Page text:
The house is a unique example of the English Tudor Revival Style with added French cottage motif. The arched front entry is framed by marble flagstone and features a capped turret. Although mostly hidden now by massive cedar trees, the five steeply pitched, gabled roofs and ornate front window details can be seen from the street. Earl Young was a local farmer and insurance agent and was Vice President of the Prune and Apricot Growers Association. The Youngs lived in the house until 1946, when they sold it to Collette and Charley Sartorette who raised horses on the property. Mr. Sartorette was also a well known local educator and served on the Cambrian School District’s Board of Trustees for many years. A Cambrian Elementary School is named after him. The Sartorette family lived in the house until the 1970’s.
In the late 1970’s, a large portion of Bascom Avenue was being developed for new housing, and the Satorette house was in the way. A significant impediment prevented the house from being torn down: It had been placed on Santa Clara County’s list of historic homes!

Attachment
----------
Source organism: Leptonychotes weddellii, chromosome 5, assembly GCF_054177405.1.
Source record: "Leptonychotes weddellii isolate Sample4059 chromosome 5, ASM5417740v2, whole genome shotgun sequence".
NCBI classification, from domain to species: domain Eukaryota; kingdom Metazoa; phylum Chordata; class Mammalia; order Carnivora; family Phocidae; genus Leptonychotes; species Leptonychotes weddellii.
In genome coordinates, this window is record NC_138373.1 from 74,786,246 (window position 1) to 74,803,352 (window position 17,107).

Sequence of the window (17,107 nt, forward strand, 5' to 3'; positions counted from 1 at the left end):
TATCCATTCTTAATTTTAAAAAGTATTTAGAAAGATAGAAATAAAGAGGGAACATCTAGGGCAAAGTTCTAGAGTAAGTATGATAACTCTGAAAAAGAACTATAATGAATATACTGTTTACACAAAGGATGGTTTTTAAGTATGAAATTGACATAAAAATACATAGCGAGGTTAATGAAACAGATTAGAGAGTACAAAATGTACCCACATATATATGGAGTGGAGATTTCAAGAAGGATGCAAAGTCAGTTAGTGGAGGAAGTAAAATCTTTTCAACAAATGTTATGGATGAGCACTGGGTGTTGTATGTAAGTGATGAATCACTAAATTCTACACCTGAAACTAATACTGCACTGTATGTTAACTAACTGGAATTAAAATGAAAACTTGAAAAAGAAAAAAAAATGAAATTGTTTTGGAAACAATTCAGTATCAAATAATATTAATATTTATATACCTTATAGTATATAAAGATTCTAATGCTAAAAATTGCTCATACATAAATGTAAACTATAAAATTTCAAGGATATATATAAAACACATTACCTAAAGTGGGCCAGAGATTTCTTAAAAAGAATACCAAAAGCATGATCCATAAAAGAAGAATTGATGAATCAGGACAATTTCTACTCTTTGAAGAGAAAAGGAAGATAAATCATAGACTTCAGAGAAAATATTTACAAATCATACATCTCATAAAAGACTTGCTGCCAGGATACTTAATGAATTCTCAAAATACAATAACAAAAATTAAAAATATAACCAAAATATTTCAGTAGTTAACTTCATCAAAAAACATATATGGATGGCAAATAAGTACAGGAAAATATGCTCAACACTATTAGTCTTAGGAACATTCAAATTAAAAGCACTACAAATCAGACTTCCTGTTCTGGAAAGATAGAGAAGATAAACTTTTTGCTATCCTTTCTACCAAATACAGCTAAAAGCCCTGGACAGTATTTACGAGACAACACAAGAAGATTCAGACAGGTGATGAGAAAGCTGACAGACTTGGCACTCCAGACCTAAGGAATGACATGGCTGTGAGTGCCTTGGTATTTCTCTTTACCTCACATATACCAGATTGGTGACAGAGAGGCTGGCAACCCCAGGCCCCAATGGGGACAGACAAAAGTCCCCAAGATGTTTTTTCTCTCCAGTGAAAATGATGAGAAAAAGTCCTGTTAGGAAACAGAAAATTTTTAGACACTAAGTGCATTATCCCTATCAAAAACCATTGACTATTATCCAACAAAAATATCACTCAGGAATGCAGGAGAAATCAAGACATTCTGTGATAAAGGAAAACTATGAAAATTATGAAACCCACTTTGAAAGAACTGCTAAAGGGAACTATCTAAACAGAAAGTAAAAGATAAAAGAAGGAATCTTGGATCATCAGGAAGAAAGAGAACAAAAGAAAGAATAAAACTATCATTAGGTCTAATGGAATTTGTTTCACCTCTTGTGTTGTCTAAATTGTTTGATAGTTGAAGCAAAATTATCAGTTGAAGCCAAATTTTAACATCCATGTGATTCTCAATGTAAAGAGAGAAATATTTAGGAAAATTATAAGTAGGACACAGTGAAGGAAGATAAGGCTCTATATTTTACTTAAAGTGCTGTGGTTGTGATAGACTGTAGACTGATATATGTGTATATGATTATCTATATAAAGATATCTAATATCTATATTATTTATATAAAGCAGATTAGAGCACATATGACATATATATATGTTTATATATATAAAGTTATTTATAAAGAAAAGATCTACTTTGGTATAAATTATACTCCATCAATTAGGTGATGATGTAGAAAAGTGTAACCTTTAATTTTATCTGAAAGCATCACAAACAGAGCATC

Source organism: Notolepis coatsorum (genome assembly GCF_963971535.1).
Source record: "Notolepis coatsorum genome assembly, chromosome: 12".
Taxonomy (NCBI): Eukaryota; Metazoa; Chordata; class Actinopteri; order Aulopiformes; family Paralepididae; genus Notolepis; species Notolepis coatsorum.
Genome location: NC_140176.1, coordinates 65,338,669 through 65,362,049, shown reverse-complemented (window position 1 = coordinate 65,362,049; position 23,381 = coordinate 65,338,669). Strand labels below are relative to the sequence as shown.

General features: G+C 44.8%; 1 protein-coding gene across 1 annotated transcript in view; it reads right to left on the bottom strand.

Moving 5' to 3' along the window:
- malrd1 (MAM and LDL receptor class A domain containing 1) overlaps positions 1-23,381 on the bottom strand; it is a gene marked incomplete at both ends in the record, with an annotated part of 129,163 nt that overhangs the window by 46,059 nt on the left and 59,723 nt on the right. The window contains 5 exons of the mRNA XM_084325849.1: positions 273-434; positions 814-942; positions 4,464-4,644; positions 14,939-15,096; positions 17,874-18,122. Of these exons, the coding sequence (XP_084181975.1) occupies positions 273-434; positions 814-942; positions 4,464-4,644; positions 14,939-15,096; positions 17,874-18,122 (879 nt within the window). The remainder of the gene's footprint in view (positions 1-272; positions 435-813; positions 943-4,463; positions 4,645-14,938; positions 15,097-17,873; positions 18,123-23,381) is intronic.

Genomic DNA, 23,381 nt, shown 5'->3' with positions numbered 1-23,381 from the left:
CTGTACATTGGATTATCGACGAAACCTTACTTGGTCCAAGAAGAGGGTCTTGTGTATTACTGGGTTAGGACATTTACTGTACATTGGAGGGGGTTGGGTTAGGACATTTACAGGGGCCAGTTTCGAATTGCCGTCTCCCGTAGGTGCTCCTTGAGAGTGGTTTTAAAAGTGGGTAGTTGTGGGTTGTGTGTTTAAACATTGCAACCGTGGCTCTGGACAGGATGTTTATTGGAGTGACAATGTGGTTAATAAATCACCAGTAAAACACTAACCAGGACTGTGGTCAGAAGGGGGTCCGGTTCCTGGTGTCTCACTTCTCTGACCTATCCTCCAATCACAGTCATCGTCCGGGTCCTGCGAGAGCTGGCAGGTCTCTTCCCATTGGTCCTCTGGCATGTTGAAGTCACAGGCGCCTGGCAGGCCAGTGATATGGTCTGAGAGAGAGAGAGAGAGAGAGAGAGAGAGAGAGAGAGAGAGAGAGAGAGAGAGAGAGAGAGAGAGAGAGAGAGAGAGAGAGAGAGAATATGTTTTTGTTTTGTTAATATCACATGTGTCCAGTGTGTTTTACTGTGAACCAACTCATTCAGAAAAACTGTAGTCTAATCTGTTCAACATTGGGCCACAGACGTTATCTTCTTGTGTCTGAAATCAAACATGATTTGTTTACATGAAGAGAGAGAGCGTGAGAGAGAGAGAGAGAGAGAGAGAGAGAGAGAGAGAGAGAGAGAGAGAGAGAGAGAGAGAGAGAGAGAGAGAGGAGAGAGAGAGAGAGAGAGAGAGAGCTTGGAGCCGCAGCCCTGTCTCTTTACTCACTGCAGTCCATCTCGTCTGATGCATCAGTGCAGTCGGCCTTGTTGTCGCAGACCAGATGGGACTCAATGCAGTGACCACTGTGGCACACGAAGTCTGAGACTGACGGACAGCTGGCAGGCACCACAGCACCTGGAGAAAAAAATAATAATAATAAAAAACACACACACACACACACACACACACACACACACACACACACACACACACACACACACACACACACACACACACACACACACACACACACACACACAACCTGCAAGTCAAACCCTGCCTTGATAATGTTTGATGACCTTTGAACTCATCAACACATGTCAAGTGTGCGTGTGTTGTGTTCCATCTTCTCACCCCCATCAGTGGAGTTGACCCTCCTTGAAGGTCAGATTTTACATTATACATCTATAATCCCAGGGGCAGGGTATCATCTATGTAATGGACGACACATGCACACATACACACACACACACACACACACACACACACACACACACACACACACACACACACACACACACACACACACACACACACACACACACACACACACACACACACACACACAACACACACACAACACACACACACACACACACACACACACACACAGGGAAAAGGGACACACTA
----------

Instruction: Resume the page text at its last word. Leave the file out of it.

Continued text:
A Campbell couple, Rudi and Joanna Herz inquired about buying the house which Joanna “felt sorry for” because it was vacant, neglected, and covered with vines. The developer told them he would give them the house for free if they bought a now vacant lot and moved it to the back of the original property. They agreed, and in 1981 the 2,500 square foot home was cut from the foundation, rotated 180 degrees and slowly moved to its new location on White Oaks Road. After years of careful restoration and historic research, the Herz’s applied to have the house listed as a State of California Landmark which was granted in 2008. In May of 2009, the house was placed on the National Register of Historic Places.
Besides the Young-Sartorette House, there are only four other buildings in Campbell that are honored in the National Register of Historic Places. They are: the Campbell Union Grammar School, the Campbell Union High School, the J.C. Ainsley Mansion and the Galindo-Leigh House.